2. Technical Support Staff
Even though telehealth is an innovative solution for healthcare delivery, it is not a technological platform that operates unassisted.
Most telehealth systems such as Curogram provide round-the-clock tech support included in their services. The support team provides answers to questions and concerns regarding software, hardware, and other technical problems. The professional training the technical support staff receives guarantees they can properly assist healthcare providers using a telehealth program in their practice.
During the implementation of the telehealth platform, the technical support staff works on configuring the system according to the organization’s needs and preferences. To achieve a successful transition, physicians and their medical team must know how to use the software and ask questions to the support staff when in need of clarification or further information.
3. Telehealth Software
Selecting telehealth software is crucial for healthcare providers. The system must adhere to HIPAA rules and regulations to prevent violations of the distribution of patient health information (PHI) and avoid abuse in healthcare delivery.
Curogram ensures all communication between physicians, patients, and medical staff is secure and HIPAA-compliant. Popular video conferencing tools such as FaceTime and Zoom are not HIPAA-compliant by default.
Apple’s FaceTime is a covered entity of HIPAA and is considered a healthcare provider’s business associate (BA). A BA needs to enter into a business associate agreement (BAA) to ensure that a healthcare provider’s HIPAA-defined responsibilities for protecting and securing electronic PHI transfers to the BA as well. The agreement guarantees that FaceTime will adhere to the HIPAA rules to protect sensitive patient data.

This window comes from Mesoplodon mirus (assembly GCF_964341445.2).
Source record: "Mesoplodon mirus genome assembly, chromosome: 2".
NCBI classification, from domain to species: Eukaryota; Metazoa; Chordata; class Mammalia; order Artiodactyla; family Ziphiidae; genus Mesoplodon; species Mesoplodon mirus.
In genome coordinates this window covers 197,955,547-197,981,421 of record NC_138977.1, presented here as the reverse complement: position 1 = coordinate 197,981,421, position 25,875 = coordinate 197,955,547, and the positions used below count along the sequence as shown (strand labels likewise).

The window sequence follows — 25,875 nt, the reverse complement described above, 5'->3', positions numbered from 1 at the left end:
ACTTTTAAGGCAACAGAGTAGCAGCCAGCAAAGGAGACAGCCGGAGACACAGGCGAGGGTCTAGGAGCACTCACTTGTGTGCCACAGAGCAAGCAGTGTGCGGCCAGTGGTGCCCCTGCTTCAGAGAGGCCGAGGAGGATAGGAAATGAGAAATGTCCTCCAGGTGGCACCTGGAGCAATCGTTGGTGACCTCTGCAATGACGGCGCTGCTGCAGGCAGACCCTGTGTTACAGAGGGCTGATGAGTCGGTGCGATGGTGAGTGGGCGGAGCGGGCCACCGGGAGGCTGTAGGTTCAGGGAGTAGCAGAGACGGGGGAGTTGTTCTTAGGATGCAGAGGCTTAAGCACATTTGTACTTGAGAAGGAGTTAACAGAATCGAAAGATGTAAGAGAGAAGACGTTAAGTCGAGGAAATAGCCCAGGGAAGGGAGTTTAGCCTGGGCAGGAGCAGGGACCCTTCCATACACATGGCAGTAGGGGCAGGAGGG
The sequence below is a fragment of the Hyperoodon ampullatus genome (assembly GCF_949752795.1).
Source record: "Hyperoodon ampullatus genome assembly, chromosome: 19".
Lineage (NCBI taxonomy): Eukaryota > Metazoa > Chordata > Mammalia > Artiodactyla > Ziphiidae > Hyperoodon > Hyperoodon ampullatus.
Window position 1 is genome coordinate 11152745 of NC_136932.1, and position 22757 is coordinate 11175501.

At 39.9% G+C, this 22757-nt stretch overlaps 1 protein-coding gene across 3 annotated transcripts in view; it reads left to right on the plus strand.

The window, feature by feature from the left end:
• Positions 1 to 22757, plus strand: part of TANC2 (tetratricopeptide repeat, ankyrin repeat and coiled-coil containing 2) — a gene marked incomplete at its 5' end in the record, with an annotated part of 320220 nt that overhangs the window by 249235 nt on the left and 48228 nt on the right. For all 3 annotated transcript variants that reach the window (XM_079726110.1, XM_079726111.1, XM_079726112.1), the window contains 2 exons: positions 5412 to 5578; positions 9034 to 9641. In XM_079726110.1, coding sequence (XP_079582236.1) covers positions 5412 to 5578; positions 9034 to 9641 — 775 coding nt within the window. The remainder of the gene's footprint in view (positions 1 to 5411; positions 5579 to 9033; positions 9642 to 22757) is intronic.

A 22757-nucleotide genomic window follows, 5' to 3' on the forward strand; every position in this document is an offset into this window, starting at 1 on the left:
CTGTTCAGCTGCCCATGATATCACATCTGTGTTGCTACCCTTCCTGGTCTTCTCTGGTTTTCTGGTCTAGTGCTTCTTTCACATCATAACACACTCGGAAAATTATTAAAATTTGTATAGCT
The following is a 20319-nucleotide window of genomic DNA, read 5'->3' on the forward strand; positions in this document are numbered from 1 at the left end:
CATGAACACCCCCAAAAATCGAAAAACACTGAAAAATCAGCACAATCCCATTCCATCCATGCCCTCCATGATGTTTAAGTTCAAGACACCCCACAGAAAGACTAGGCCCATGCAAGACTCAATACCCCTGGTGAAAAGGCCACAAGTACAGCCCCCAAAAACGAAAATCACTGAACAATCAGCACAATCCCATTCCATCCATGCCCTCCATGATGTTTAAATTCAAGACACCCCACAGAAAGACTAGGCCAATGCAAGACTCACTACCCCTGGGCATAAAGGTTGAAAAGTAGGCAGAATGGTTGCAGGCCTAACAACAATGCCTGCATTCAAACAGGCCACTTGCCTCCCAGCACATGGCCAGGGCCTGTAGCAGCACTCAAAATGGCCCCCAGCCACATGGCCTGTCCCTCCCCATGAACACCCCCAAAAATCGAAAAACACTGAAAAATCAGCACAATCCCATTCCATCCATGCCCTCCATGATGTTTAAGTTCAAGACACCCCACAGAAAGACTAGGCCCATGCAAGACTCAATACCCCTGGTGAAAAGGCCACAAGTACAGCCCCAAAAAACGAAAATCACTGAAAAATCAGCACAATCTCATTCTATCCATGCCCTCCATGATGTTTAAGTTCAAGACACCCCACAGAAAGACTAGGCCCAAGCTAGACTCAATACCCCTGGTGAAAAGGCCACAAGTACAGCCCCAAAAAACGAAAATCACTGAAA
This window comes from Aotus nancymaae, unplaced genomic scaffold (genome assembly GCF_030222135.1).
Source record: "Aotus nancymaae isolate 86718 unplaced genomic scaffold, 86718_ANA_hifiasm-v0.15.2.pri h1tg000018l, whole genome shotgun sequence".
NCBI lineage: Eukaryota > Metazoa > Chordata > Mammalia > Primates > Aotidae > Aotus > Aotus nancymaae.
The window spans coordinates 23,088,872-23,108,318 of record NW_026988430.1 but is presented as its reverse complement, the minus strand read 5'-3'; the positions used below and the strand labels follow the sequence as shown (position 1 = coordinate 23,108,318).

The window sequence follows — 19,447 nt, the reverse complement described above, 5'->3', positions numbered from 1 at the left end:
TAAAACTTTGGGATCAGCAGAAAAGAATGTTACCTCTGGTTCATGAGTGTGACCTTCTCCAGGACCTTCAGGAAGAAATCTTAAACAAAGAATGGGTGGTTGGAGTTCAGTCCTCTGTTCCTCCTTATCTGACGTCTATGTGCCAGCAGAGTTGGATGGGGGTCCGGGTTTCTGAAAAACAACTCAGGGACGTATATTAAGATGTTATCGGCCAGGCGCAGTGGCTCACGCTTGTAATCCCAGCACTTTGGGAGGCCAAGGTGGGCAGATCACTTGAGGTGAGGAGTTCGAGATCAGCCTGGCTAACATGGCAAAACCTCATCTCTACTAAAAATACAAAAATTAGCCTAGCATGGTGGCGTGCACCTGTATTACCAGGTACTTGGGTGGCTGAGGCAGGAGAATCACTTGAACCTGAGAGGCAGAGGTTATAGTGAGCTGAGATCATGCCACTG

The same agreement goes with Zoom as a third-party app when in use to transmit electronic protected health information (ePHI).
While FaceTime and Zoom may be a possibility for video conferencing, additional telehealth software features, like those Curogram has, are important too, such as:
- Electronic health record (EHR) integration
- Online appointments booking
- Encryption security
- Reimbursement documentation
Health information and patient data can be transferred in multiple ways; we can’t stress enough how important it is to have a HIPAA-complaint system like Curogram for telehealth software.
4. Reliable Hardware
Choosing hardware for telehealth technical requirements is easy; healthcare providers and patients are likely to use the technology in their everyday lives already.
Almost every smartphone or tablet has a built-in camera/microphone with advanced features. However, some patients still use an older version of a desktop computer or laptop with no camera but can still plug in an external camera. Fortunately, plenty of external cameras are available on the market, and there are inexpensive units with quality features.
A digital camera is an essential tool in telehealth to allow physicians to virtually meet their patients in a face-to-face manner. When physicians see their patients, even on an electronic screen, it makes the patients feel like they are in a healthcare setting.